Victoria Police arrest 5 males for alleged cash laundering rings

Australian bank accounts of Chinese students bought on the darknet have allegedly been used to smuggle tens of millions of dollars abroad.

The Victoria police have disrupted what they consider to be Australia’s largest money laundering operation, allegedly transferring tens of millions of dollars abroad through dormant bank accounts of international students who have since left the country.

Five people were arrested Thursday after a year-long joint investigation by Victoria Police, AUSTRAC and the Australian Criminal Intelligence Commission after search warrants were carried out on nine properties in Burwood, Box Hill, Blackburn, Caulfield North, Oakleigh and Endeavor Hill.

Police confiscated millions of dollars in cash, boxes of illegal tobacco, a cash desk, electrical appliances, jewelry, high quality clothing and athletic memorabilia.

Luxury vehicles were also confiscated, including a Porsche, BMW X5, Toyota Landcruiser and Mercedes Coupe C200.

A 32-year-old Burwood man, a 38-year-old Box Hill man, and a 32-year-old Blackburn man were all charged on Commonwealth money laundering and structuring charges, and government proceeds of crime.

You faced Melbourne Magistrates Court this morning.

A 36-year-old man from Endeavor Hills and a 31-year-old woman from Caulfield North have both been released and are expected to be charged on subpoena.

“Of the five people arrested, four were unknown to the police and had no history of criminal offenses,” Victoria Police Crime Command’s Deputy Commissioner Bob Hill said in a statement.

“These were people who lived quiet and unremarkable lives in the suburbs of Melbourne while running an elaborate criminal enterprise.”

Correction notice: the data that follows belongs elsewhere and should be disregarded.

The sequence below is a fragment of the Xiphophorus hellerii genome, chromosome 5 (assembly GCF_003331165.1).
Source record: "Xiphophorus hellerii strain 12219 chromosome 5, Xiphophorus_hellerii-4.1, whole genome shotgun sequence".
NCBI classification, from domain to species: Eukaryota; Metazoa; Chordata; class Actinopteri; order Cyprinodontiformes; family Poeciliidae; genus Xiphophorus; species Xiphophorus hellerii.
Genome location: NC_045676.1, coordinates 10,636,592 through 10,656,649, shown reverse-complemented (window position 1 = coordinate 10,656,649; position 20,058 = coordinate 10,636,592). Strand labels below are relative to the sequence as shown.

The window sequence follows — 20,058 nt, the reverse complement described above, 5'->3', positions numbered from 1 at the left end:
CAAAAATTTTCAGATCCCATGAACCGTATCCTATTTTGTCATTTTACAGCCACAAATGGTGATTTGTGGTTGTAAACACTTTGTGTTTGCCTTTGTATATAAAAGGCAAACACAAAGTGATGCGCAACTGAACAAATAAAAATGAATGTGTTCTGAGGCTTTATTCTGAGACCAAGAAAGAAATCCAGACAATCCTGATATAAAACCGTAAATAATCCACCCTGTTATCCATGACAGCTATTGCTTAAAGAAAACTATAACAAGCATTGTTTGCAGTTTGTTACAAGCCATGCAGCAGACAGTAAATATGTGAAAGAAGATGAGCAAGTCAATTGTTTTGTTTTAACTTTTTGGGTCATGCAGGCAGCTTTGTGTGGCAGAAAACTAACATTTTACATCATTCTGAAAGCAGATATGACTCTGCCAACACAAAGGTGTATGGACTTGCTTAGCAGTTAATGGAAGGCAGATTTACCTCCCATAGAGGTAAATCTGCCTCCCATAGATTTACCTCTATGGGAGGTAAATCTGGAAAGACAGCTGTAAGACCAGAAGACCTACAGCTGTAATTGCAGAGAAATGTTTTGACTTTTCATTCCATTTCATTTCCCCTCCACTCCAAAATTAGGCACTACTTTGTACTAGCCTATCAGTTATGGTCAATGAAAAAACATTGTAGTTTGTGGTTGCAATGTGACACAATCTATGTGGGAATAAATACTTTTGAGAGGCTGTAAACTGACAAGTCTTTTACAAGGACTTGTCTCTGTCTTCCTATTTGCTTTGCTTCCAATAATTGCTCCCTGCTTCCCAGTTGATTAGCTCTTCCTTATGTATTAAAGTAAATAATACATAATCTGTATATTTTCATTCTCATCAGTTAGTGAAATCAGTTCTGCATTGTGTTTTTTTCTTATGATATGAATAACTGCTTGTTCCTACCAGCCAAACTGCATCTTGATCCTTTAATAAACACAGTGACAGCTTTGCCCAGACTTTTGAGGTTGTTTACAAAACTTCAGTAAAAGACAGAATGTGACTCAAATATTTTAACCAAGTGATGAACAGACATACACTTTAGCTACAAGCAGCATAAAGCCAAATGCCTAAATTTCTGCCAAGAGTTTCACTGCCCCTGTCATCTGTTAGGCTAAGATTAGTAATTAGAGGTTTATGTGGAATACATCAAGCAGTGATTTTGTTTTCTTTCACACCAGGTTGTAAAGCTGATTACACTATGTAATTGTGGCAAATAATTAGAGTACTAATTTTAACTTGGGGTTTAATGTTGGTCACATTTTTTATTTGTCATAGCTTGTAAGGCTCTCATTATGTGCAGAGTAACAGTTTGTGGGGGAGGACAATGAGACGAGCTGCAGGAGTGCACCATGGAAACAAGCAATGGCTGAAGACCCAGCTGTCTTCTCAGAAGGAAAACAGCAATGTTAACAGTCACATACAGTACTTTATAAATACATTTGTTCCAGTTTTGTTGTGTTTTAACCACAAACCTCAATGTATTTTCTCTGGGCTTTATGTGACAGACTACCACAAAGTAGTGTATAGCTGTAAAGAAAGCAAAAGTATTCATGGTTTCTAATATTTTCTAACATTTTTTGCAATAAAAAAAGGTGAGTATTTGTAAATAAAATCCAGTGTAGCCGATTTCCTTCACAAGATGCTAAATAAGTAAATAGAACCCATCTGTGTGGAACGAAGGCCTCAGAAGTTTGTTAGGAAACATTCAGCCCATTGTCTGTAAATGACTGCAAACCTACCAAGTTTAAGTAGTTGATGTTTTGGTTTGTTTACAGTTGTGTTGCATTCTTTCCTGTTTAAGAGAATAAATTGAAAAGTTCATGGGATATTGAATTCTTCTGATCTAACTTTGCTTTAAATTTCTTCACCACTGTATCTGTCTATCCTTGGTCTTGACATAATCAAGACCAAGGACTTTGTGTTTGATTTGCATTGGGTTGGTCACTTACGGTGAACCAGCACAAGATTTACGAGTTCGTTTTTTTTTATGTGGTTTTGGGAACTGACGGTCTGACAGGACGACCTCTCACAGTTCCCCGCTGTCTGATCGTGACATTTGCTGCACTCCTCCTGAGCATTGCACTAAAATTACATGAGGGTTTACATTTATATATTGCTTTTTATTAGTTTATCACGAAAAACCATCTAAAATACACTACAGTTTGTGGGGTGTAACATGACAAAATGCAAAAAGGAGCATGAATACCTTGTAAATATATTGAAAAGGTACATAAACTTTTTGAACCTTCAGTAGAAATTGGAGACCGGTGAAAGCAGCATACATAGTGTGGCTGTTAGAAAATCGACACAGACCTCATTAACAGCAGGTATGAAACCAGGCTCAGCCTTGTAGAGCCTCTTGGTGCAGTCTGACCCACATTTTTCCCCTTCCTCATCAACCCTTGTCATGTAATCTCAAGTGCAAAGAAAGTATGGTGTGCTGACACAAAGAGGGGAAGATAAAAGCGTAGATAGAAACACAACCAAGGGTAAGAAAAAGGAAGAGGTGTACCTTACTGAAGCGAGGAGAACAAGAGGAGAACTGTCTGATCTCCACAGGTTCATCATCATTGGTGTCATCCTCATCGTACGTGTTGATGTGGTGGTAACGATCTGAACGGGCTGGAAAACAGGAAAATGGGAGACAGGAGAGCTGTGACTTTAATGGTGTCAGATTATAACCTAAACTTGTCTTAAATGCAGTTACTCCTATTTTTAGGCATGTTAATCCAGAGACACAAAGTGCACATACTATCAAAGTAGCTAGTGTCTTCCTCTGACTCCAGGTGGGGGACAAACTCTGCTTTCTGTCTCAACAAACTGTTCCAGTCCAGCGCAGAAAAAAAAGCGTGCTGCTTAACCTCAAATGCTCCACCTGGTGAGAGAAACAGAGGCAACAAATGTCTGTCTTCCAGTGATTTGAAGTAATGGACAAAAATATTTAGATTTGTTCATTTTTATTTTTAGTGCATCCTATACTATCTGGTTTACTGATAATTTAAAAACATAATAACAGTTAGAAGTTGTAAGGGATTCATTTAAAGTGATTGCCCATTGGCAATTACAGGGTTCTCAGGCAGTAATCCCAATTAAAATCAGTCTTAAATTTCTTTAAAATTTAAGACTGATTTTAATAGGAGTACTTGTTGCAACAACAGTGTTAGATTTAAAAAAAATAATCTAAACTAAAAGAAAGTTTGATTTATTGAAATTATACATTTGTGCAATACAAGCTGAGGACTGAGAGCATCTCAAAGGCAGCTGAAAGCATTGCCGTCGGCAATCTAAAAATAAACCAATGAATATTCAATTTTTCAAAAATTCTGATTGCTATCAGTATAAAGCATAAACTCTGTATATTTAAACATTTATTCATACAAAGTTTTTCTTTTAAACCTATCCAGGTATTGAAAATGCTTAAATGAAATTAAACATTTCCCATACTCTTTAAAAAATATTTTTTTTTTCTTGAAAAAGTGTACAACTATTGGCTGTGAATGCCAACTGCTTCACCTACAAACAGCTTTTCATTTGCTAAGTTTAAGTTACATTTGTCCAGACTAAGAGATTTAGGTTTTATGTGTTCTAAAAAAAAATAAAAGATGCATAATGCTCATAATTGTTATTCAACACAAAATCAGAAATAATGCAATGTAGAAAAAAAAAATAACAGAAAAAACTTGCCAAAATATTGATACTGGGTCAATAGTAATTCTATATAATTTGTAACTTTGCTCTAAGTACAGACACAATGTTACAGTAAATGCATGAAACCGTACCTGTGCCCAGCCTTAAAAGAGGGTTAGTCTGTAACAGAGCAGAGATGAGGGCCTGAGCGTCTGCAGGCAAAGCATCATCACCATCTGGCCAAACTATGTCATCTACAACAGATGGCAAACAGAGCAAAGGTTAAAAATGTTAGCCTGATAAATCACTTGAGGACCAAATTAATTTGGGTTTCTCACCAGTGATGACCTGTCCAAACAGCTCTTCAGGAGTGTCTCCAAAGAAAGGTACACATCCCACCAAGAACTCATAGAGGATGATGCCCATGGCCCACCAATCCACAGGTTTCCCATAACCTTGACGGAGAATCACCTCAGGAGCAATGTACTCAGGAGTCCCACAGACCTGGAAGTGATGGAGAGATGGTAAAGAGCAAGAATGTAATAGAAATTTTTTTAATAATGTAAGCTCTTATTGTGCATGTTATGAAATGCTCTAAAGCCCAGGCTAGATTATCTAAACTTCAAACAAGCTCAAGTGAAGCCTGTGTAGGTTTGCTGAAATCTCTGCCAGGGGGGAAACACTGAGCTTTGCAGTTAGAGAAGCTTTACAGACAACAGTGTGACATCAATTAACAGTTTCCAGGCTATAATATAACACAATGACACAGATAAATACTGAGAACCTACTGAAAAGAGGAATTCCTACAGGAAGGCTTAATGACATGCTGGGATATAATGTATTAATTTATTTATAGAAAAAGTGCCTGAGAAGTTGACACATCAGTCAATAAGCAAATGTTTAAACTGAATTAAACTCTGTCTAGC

Victoria Police opened an investigation last October after AUSTRAC released a lead on suspicious third-party deposits where one person deposits funds into another person’s account.

Police claim that some of the accounts were sold by their owners to the Criminal Syndicate for money laundering.

The Age reports that the syndicate allegedly bought identities and banking information from hundreds of Chinese students who returned home after studying in Australia.

“Money mules” would then be used to physically move the cash, using a single student account to conduct multiple transactions before moving to another, according to the newspaper.

Police will claim that a variety of different ATMs have been used across Melbourne to facilitate this process.

Detective Superintendent Geri Porter, head of the economic crime division at Victoria Police, told The Age that activity on suspect accounts had become less explainable as Covid-19 restrictions halted the flow of international students.

“This syndicate conducted a very mobile and agile operation and moved away from the traditional venues and outlets associated with money laundering,” she said.

The syndicate allegedly controlled more than 250 bank accounts that have sent more than $ 62 million in the past 12 months.

That makes it the largest money laundering operation to date to use the method in Australia, police say.

Mr. Hill stressed that money laundering was “not a victimless crime”. “These funds will be used to run criminal networks involved in a variety of types of crime, including the trafficking of drugs and illegal firearms,” ​​he said.

“Yesterday’s results show how criminal behavior evolves as law enforcement and investigation methodology adapts accordingly.

“The Victoria Police Department and their partners will do everything in their power to hold perpetrators accountable while ensuring that those involved in serious and organized crime do not get any financial or other benefit from their nefarious criminal activities . “

AUSTRAC’s national manager Jon Brewer said the arrests “demonstrated the importance of collaboration between AUSTRAC, financial industry partners and law enforcement agencies to prevent organized criminals from exploiting the financial system and harming the community.”

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